(see That Was the Book that Was below)
Andrew Brown’s* and Linda Woodhead’s** book That Was the Church That Was has finally seen the light of day. It is a racy read. The style is Andrew’s – a tongue-in-cheek amalgam of the orotund and the tersely demotic. The analysis, one suspects, is more Linda’s. The book covers roughly thirty years in the life of the Church of England.
This is a narrative peopled with caricatures. David Jenkins and John Habgood are dons in an ivory tower, with no conception of events in the real world. George Carey is a buffoon with an exaggerated opinion of his own abilities. Rowan Williams is a tragic wannabe saint lacking the courage of his own convictions. In the case of Jeffrey John he laid down his friend for his life and was fatally compromised thereafter. Justin Welby is an HTB clone with all the disabilities which that entails.
The book is a curious blend of sociological analysis, personal reminiscence and salacious gossip. Does it offer a coherent explanation of ‘how the Church of England lost the English people’? Hardly. The sociology is vitiated by its own presuppositions, which, not surprisingly, are those of the current liberal consensus.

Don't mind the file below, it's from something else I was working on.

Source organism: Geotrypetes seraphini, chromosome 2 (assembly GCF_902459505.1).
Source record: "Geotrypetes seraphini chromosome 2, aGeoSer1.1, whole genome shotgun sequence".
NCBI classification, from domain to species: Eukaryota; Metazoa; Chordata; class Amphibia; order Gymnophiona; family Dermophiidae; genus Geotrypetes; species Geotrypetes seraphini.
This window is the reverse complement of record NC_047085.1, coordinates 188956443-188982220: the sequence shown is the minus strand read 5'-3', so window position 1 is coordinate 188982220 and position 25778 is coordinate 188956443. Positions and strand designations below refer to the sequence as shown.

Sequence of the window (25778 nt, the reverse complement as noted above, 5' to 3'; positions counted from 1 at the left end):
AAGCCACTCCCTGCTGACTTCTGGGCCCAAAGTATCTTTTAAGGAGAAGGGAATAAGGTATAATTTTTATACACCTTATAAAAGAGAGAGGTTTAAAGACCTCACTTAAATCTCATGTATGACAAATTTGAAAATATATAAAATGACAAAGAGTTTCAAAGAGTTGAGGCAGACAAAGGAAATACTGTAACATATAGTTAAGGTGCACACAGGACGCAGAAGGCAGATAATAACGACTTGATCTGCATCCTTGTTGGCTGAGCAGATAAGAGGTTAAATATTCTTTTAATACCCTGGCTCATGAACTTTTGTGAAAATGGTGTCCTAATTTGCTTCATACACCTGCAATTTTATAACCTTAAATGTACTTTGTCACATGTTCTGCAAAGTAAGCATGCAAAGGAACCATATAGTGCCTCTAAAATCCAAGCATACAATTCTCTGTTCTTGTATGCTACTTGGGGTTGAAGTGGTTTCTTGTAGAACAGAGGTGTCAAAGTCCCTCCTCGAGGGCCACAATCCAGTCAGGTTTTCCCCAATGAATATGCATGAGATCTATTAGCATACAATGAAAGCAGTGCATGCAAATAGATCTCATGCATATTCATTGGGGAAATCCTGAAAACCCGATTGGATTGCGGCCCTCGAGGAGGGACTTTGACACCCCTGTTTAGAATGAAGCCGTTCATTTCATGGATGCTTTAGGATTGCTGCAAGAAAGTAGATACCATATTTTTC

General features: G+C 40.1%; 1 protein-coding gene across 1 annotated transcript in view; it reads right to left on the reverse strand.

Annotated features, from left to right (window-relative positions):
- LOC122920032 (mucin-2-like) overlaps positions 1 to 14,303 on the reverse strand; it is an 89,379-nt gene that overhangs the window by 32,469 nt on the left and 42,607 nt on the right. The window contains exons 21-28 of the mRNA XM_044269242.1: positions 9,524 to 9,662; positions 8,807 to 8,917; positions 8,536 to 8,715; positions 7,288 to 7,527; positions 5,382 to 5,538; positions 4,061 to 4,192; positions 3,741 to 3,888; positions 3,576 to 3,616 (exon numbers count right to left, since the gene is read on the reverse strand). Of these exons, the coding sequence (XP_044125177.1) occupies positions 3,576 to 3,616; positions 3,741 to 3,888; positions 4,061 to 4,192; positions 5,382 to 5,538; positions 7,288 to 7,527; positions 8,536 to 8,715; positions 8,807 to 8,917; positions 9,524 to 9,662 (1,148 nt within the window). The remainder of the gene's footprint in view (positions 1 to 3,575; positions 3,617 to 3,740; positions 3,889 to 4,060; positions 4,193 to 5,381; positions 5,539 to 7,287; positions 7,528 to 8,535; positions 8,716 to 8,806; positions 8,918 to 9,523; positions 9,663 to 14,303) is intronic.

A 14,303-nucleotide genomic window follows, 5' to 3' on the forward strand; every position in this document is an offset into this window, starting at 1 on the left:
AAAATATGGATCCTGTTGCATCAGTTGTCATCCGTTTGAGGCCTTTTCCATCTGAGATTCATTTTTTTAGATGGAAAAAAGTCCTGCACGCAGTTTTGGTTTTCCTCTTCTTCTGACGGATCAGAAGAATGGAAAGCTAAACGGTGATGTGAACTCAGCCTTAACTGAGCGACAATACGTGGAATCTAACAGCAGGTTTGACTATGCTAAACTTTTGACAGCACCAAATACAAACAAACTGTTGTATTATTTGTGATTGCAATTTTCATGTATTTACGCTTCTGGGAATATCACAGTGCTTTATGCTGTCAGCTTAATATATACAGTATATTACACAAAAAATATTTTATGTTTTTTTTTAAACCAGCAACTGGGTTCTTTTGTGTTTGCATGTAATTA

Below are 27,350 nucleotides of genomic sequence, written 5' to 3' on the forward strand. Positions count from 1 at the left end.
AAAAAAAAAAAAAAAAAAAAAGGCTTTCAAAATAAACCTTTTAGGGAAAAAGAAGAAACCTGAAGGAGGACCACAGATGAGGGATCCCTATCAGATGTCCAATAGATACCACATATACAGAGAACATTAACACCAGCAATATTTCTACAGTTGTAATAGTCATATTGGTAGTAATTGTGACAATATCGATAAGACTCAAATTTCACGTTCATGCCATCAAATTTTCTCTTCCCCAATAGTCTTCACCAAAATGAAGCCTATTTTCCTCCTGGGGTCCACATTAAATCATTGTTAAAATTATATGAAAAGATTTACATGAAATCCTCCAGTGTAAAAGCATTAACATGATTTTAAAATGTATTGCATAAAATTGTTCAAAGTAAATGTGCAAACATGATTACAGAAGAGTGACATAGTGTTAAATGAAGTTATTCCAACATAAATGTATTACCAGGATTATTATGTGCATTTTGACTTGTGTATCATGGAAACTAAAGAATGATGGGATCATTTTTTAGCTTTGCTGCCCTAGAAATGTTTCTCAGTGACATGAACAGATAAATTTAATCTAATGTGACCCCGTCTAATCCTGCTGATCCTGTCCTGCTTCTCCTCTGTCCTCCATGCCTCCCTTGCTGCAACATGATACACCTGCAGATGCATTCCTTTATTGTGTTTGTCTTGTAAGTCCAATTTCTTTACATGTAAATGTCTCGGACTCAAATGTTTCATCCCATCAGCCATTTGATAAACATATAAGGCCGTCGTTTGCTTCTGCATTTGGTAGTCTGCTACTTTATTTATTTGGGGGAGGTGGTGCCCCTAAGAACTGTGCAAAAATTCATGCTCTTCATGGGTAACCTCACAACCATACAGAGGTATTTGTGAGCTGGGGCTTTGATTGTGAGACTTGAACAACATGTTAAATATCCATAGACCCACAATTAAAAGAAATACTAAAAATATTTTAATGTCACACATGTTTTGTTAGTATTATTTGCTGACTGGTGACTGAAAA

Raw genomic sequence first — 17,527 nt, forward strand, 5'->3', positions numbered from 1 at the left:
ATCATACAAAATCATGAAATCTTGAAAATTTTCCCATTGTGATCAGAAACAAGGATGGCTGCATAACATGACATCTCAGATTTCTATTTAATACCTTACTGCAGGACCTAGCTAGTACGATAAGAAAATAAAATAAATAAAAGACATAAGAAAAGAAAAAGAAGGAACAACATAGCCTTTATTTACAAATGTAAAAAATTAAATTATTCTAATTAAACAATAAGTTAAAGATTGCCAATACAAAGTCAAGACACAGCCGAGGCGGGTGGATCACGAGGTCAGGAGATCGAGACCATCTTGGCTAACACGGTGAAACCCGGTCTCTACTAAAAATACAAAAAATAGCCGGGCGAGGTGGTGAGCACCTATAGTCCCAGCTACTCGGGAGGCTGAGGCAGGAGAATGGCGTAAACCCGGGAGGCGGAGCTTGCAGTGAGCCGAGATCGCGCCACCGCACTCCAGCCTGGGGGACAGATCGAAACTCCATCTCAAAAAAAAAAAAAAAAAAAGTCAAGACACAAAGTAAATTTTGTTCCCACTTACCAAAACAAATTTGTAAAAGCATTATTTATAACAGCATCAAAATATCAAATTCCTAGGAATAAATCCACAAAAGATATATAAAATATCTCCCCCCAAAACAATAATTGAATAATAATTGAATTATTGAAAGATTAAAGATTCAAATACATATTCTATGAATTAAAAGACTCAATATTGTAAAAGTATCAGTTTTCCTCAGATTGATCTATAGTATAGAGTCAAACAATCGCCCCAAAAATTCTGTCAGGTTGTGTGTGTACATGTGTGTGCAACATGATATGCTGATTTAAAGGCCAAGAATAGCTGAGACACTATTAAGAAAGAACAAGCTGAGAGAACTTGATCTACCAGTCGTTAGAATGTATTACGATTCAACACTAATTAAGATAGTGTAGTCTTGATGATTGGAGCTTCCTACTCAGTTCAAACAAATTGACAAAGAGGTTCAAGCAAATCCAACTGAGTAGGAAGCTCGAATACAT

Most of the last thirty years, it seems, were fruitlessly spent debating women’s ordination and gay relationships – matters which had been settled in the secular world with a minimum of fuss and controversy. They were hardly worth the attention a clerically dominated institution was prepared to give them. Nowhere in the book is there the slightest indication that these might have been issues of vital theological importance. The question on the campus tee-shirts – What would Jesus do? – is for these authors a matter of sublime indifference.
In Brown and Woodhead’s view, the CofE would have done better to concentrate on what it does best: baptising the status quo. Then it could get back to being a proper national church – like the Norwegians and the Danes.
*’a leading journalist’
**’one of the best sociologists of religion in the world today’